On Wednesday we went to visit a community in Bududa District in the mountains. After walking amongst the coffee plants, of which is their main cash crop, we arrived to find a coffee grinder laid out in front of us. One of the group had travelled to Kampala to buy the grinder, and they were proud to show us how it worked. 5 large spoonfuls of coffee each later, Damien and I were buzzing. As a utensil too expensive to buy as an individual, the group had pooled their savings together to buy a communal grinder. Due to the value of the grinder, ground coffee is worth more than selling coffee beans, and thus could be bought by members for personal consumption or to sell on, with the money being placed in the savings box.
Next to the grinder lay some basic household items. Due to their remote location basic household items can be more expensive and harder to access. They had decided, that if they used their savings together and bulk bought the items as a group, they could buy the items at the normal price, and the profit would go back into their savings box.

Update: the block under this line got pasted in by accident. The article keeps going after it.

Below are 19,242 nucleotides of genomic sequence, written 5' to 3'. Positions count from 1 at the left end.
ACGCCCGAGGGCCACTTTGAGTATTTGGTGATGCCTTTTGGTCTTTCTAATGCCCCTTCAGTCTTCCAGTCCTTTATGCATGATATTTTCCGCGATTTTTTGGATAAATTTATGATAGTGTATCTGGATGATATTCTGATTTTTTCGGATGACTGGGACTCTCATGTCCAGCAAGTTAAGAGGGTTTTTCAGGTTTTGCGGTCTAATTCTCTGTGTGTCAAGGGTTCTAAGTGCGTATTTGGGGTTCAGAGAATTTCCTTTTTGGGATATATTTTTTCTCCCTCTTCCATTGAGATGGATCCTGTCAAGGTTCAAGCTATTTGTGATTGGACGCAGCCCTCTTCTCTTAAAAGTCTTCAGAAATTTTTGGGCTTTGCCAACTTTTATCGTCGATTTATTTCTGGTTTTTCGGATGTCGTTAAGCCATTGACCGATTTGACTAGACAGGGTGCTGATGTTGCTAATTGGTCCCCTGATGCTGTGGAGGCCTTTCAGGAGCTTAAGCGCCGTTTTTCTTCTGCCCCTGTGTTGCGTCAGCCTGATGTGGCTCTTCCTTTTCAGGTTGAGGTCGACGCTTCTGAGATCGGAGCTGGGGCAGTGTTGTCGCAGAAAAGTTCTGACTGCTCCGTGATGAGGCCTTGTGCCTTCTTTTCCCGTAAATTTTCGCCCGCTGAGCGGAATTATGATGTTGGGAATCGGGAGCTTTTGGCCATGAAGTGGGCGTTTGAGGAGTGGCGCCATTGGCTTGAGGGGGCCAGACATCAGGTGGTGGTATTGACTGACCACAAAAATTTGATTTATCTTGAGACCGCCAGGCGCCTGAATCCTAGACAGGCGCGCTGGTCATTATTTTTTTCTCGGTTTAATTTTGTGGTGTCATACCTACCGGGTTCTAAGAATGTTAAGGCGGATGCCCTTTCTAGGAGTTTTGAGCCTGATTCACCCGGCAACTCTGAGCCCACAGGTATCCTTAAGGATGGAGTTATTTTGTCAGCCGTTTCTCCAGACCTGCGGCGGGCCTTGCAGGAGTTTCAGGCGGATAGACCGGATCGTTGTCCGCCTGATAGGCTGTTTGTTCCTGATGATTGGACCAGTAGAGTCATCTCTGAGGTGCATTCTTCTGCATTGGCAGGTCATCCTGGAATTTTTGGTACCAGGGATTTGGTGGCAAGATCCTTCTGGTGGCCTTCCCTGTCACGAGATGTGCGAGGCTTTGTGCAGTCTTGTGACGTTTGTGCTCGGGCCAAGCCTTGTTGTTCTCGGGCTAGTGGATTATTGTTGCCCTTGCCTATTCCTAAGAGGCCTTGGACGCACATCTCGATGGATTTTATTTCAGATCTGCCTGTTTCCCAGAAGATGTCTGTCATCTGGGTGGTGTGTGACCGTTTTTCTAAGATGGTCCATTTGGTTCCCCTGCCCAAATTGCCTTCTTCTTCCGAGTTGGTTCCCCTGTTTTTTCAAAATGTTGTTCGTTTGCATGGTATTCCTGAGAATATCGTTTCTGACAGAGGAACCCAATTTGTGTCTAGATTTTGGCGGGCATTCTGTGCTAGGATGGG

Finally, they had agreed a communal ambition to buy a bodaboda (motorcycle taxi) at the end of the year- long cycle. They perceived this as not only providing a constant income for the group, a mode of transport with which they could more easily access their basic items, but also provided one of their children with a job. They were looking at the bigger picture.
It is our role to help them save and loan money, it is not our role to tell them how to spend it. So when you see a group with entrepreneurial spirit, it is awesome to see that they have done it using their own initiative. They were working together as a community, to bear fruits as a community.